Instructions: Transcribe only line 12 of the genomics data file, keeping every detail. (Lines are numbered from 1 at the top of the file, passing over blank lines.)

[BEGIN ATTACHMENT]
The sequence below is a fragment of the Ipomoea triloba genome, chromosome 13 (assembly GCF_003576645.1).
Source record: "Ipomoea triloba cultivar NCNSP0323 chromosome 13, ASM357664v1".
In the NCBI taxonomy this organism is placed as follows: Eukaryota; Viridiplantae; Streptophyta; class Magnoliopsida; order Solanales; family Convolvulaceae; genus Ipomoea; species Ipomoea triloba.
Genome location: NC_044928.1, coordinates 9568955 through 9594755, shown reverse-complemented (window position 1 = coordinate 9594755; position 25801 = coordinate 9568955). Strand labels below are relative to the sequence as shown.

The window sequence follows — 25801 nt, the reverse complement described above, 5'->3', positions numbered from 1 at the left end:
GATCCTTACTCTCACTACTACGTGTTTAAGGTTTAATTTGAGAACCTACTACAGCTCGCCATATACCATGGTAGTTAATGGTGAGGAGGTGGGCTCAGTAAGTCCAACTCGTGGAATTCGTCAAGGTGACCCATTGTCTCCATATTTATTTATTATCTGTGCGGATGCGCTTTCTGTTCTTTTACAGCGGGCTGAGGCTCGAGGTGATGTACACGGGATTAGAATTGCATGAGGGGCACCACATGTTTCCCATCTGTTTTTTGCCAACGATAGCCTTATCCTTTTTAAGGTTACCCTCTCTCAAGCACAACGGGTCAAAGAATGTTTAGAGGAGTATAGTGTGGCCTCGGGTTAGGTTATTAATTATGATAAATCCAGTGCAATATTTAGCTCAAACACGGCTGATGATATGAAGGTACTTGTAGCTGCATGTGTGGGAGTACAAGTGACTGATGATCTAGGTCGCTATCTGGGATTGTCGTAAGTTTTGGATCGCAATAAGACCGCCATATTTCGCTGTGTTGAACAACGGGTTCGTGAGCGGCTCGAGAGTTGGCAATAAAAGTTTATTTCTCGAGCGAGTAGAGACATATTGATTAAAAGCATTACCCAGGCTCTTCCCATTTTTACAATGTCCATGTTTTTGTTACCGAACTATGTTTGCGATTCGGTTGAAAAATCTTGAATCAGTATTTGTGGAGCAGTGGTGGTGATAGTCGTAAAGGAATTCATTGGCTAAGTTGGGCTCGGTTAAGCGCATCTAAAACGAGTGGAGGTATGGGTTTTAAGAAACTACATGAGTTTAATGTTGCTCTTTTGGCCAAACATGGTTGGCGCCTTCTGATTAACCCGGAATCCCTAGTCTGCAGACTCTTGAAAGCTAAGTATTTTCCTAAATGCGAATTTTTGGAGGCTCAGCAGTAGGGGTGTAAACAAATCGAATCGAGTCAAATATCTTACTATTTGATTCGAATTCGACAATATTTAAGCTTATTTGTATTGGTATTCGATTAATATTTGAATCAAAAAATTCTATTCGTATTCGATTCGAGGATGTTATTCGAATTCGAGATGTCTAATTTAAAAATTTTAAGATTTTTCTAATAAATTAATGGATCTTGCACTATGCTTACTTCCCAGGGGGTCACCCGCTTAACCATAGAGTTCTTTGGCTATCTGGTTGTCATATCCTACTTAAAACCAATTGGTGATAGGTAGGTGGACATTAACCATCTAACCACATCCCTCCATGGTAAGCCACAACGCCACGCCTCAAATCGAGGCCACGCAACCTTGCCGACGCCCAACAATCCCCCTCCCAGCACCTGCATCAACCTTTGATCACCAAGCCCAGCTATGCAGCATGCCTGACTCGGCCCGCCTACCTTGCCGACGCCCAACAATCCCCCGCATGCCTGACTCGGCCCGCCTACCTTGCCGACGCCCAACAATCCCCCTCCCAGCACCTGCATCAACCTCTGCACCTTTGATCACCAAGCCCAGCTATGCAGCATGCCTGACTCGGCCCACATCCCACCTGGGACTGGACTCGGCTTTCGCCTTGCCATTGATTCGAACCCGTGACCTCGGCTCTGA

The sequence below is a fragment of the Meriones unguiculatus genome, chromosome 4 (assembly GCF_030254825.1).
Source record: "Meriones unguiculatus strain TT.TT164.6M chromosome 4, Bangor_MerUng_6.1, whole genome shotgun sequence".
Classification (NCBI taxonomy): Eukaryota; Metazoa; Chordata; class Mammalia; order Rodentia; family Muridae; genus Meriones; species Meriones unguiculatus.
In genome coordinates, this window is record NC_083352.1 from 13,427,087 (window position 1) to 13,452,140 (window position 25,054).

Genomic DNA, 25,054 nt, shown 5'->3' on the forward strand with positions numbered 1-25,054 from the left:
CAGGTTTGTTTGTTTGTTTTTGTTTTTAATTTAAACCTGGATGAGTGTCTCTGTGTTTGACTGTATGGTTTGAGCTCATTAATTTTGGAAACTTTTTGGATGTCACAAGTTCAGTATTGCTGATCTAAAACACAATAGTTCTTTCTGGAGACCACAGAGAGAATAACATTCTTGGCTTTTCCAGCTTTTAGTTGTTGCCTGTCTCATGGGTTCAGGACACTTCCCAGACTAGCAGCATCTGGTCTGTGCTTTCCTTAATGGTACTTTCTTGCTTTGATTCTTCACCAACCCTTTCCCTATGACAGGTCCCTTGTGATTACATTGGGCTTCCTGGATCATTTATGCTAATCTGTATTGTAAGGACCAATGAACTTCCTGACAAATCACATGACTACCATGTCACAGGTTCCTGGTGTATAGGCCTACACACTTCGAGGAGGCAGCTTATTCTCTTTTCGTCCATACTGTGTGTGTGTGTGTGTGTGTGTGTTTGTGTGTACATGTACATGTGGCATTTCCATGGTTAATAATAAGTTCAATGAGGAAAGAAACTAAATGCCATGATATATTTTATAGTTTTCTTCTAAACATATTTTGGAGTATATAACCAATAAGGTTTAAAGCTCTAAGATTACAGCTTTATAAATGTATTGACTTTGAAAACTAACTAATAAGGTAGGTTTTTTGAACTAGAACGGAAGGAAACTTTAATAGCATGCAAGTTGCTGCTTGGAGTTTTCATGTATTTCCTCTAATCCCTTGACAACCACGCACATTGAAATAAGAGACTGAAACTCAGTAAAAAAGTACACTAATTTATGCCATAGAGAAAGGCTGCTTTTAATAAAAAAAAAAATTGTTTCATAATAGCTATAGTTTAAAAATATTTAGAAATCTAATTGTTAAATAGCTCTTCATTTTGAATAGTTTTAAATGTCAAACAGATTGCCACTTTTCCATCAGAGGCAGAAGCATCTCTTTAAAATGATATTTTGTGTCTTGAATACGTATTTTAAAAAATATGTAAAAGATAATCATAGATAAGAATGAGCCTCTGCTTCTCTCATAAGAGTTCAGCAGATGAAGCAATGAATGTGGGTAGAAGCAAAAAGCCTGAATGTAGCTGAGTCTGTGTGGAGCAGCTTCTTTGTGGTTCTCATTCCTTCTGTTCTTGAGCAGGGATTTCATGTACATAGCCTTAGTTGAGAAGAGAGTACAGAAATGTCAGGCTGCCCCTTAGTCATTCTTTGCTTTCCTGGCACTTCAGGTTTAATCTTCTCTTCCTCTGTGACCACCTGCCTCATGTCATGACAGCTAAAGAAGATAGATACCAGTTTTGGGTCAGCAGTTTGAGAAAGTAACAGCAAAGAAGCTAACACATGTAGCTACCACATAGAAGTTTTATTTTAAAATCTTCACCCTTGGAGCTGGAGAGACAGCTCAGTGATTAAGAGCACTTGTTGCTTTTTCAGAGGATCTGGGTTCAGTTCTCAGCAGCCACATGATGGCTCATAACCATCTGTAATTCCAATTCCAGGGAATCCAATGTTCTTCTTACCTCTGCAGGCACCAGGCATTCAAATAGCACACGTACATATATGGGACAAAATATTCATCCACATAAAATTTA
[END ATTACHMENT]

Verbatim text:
CAGGTTTGTTTGTTTGTTTTTGTTTTTAATTTAAACCTGGATGAGTGTCTCTGTGTTTGACTGTATGGTTTGAGCTCATTAATTTTGGAAACTTTTTGGATGTCACAAGTTCAGTATTGCTGATCTAAAACACAATAGTTCTTTCTGGAGACCACAGAGAGAATAACATTCTTGGCTTTTCCAGCTTTTAGTTGTTGCCTGTCTCATGGGTTCAGGACACTTCCCAGACTAGCAGCATCTGGTCTGTGCTTTCCTTAATGGTACTTTCTTGCTTTGATTCTTCACCAACCCTTTCCCTATGACAGGTCCCTTGTGATTACATTGGGCTTCCTGGATCATTTATGCTAATCTGTATTGTAAGGACCAATGAACTTCCTGACAAATCACATGACTACCATGTCACAGGTTCCTGGTGTATAGGCCTACACACTTCGAGGAGGCAGCTTATTCTCTTTTCGTCCATACTGTGTGTGTGTGTGTGTGTGTGTGTTTGTGTGTACATGTACATGTGGCATTTCCATGGTTAATAATAAGTTCAATGAGGAAAGAAACTAAATGCCATGATATATTTTATAGTTTTCTTCTAAACATATTTTGGAGTATATAACCAATAAGGTTTAAAGCTCTAAGATTACAGCTTTATAAATGTATTGACTTTGAAAACTAACTAATAAGGTAGGTTTTTTGAACTAGAACGGAAGGAAACTTTAATAGCATGCAAGTTGCTGCTTGGAGTTTTCATGTATTTCCTCTAATCCCTTGACAACCACGCACATTGAAATAAGAGACTGAAACTCAGTAAAAAAGTACACTAATTTATGCCATAGAGAAAGGCTGCTTTTAATAAAAAAAAAAATTGTTTCATAATAGCTATAGTTTAAAAATATTTAGAAATCTAATTGTTAAATAGCTCTTCATTTTGAATAGTTTTAAATGTCAAACAGATTGCCACTTTTCCATCAGAGGCAGAAGCATCTCTTTAAAATGATATTTTGTGTCTTGAATACGTATTTTAAAAAATATGTAAAAGATAATCATAGATAAGAATGAGCCTCTGCTTCTCTCATAAGAGTTCAGCAGATGAAGCAATGAATGTGGGTAGAAGCAAAAAGCCTGAATGTAGCTGAGTCTGTGTGGAGCAGCTTCTTTGTGGTTCTCATTCCTTCTGTTCTTGAGCAGGGATTTCATGTACATAGCCTTAGTTGAGAAGAGAGTACAGAAATGTCAGGCTGCCCCTTAGTCATTCTTTGCTTTCCTGGCACTTCAGGTTTAATCTTCTCTTCCTCTGTGACCACCTGCCTCATGTCATGACAGCTAAAGAAGATAGATACCAGTTTTGGGTCAGCAGTTTGAGAAAGTAACAGCAAAGAAGCTAACACATGTAGCTACCACATAGAAGTTTTATTTTAAAATCTTCACCCTTGGAGCTGGAGAGACAGCTCAGTGATTAAGAGCACTTGTTGCTTTTTCAGAGGATCTGGGTTCAGTTCTCAGCAGCCACATGATGGCTCATAACCATCTGTAATTCCAATTCCAGGGAATCCAATGTTCTTCTTACCTCTGCAGGCACCAGGCATTCAAATAGCACACGTACATATATGGGACAAAATATTCATCCACATAAAATTTA